Russian President Vladimir Putin has called for restraint as Israel weighs its response to Iran’s unprecedented weekend drone and missile attack. Putin made the remarks in a phone call with Iranian President Ebrahim Raisi on Tuesday. The leaders discussed what the Kremlin called “retaliatory measures taken by Iran” after an Israeli attack on the Iranian consulate in the Syrian capital, Damascus, on April 1. Putin urged all sides to refrain from action that would trigger a new confrontation that would have catastrophic consequences for the Middle East, the Kremlin said. Iran launched hundreds of drones and missiles at Israel late on Saturday in response to the Israeli strike in Damascus, which killed seven officers of the Islamic Revolutionary Guard Corps, including two generals. Putin, in his first publicly aired comments on Iran’s attack, said the root cause of the current instability in the Middle East was the continuing Israeli-Palestinian conflict.  


Iran Able To 'Handle Situation' And Spare Middle East More Tension, China's Foreign Minister Says | Reuters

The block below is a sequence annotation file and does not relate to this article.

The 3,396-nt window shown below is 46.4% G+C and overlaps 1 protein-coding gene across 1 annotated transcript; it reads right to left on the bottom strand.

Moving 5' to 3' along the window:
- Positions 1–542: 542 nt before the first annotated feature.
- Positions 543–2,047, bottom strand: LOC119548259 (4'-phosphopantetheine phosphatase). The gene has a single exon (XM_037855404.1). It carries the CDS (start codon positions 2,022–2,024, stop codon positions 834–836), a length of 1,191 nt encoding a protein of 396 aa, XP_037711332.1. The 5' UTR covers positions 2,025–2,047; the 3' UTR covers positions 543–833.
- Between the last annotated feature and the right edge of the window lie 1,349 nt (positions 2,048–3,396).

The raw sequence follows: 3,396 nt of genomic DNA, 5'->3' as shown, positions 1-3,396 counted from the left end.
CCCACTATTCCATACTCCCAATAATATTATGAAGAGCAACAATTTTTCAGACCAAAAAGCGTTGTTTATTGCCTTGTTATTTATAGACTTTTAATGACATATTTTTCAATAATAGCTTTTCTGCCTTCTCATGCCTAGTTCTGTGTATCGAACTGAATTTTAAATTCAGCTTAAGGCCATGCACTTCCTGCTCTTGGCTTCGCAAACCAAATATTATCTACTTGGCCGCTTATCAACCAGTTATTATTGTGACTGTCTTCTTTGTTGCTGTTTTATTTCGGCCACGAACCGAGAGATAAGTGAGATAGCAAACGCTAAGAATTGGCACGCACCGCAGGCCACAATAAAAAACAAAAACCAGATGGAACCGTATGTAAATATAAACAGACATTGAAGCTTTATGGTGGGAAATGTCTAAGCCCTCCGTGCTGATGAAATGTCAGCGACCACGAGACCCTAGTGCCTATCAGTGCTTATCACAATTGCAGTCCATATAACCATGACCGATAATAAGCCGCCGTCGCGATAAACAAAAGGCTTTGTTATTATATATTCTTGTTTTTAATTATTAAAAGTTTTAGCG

China said it believed Iran could "handle the situation well and spare the region further turmoil" while safeguarding its sovereignty and dignity, referring to an attack on Iran's embassy in Syria and its retaliatory strike over the weekend. Chinese Foreign Minister Wang Yi told his Iranian counterpart Hossein Amir-Abdollahian via a phone call on Monday that China appreciated Iran's emphasis on not targeting regional and neighbouring countries, according to the official Xinhua news agency on Tuesday. Wang also said he noted Iran had described its actions as limited and carried out in self-defence. China strongly condemns and resolutely opposed the embassy attack, and calls the incident "unacceptable", Wang said. After briefing Wang on Iran's position, Amir-Abdollahian told Wang that Iran is aware of the regional tensions, is willing to exercise restraint and has no intention of further escalations.